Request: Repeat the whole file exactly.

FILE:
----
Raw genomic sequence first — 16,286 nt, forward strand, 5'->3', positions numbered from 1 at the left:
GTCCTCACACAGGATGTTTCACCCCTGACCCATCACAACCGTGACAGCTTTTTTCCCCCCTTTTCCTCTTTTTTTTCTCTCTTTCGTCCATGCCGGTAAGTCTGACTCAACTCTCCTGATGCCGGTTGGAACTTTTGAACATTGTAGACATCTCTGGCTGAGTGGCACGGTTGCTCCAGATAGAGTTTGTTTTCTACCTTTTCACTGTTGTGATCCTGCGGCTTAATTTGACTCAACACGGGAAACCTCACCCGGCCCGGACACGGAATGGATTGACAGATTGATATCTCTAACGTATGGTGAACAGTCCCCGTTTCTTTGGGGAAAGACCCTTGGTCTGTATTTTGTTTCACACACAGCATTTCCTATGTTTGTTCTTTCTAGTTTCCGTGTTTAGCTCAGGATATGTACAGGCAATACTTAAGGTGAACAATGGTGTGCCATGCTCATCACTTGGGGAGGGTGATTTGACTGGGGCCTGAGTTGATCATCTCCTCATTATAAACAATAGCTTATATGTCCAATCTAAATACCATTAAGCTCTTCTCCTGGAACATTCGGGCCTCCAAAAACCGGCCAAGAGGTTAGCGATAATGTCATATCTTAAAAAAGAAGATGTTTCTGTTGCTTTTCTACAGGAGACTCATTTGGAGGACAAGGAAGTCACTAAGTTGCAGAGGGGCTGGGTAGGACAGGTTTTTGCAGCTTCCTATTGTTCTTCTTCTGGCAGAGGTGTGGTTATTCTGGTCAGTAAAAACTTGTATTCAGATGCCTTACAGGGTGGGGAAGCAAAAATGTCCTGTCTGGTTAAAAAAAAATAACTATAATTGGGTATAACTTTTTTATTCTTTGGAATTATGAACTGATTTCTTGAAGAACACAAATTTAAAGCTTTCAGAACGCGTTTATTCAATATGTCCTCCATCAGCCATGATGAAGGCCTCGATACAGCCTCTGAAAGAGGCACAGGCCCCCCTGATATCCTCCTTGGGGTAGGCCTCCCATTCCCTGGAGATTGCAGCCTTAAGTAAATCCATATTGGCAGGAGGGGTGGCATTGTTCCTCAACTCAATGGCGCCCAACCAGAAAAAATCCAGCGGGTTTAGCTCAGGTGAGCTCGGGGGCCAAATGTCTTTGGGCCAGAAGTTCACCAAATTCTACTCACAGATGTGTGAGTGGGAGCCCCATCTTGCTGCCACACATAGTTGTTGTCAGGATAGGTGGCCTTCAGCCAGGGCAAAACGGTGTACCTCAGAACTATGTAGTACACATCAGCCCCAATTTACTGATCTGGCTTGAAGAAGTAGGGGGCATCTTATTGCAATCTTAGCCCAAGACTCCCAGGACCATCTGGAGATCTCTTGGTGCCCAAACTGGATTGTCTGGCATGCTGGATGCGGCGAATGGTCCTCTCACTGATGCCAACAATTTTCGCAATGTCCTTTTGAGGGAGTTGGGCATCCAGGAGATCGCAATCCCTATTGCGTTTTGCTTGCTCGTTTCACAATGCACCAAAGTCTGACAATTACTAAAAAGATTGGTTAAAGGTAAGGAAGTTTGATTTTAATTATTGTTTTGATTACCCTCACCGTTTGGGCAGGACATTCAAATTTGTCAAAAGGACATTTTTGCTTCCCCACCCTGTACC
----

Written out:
Raw genomic sequence first — 16,286 nt, forward strand, 5'->3', positions numbered from 1 at the left:
GTCCTCACACAGGATGTTTCACCCCTGACCCATCACAACCGTGACAGCTTTTTTCCCCCCTTTTCCTCTTTTTTTTCTCTCTTTCGTCCATGCCGGTAAGTCTGACTCAACTCTCCTGATGCCGGTTGGAACTTTTGAACATTGTAGACATCTCTGGCTGAGTGGCACGGTTGCTCCAGATAGAGTTTGTTTTCTACCTTTTCACTGTTGTGATCCTGCGGCTTAATTTGACTCAACACGGGAAACCTCACCCGGCCCGGACACGGAATGGATTGACAGATTGATATCTCTAACGTATGGTGAACAGTCCCCGTTTCTTTGGGGAAAGACCCTTGGTCTGTATTTTGTTTCACACACAGCATTTCCTATGTTTGTTCTTTCTAGTTTCCGTGTTTAGCTCAGGATATGTACAGGCAATACTTAAGGTGAACAATGGTGTGCCATGCTCATCACTTGGGGAGGGTGATTTGACTGGGGCCTGAGTTGATCATCTCCTCATTATAAACAATAGCTTATATGTCCAATCTAAATACCATTAAGCTCTTCTCCTGGAACATTCGGGCCTCCAAAAACCGGCCAAGAGGTTAGCGATAATGTCATATCTTAAAAAAGAAGATGTTTCTGTTGCTTTTCTACAGGAGACTCATTTGGAGGACAAGGAAGTCACTAAGTTGCAGAGGGGCTGGGTAGGACAGGTTTTTGCAGCTTCCTATTGTTCTTCTTCTGGCAGAGGTGTGGTTATTCTGGTCAGTAAAAACTTGTATTCAGATGCCTTACAGGGTGGGGAAGCAAAAATGTCCTGTCTGGTTAAAAAAAAATAACTATAATTGGGTATAACTTTTTTATTCTTTGGAATTATGAACTGATTTCTTGAAGAACACAAATTTAAAGCTTTCAGAACGCGTTTATTCAATATGTCCTCCATCAGCCATGATGAAGGCCTCGATACAGCCTCTGAAAGAGGCACAGGCCCCCCTGATATCCTCCTTGGGGTAGGCCTCCCATTCCCTGGAGATTGCAGCCTTAAGTAAATCCATATTGGCAGGAGGGGTGGCATTGTTCCTCAACTCAATGGCGCCCAACCAGAAAAAATCCAGCGGGTTTAGCTCAGGTGAGCTCGGGGGCCAAATGTCTTTGGGCCAGAAGTTCACCAAATTCTACTCACAGATGTGTGAGTGGGAGCCCCATCTTGCTGCCACACATAGTTGTTGTCAGGATAGGTGGCCTTCAGCCAGGGCAAAACGGTGTACCTCAGAACTATGTAGTACACATCAGCCCCAATTTACTGATCTGGCTTGAAGAAGTAGGGGGCATCTTATTGCAATCTTAGCCCAAGACTCCCAGGACCATCTGGAGATCTCTTGGTGCCCAAACTGGATTGTCTGGCATGCTGGATGCGGCGAATGGTCCTCTCACTGATGCCAACAATTTTCGCAATGTCCTTTTGAGGGAGTTGGGCATCCAGGAGATCGCAATCCCTATTGCGTTTTGCTTGCTCGTTTCACAATGCACCAAAGTCTGACAATTACTAAAAAGATTGGTTAAAGGTAAGGAAGTTTGATTTTAATTATTGTTTTGATTACCCTCACCGTTTGGGCAGGACATTCAAATTTGTCAAAAGGACATTTTTGCTTCCCCACCCTGTACC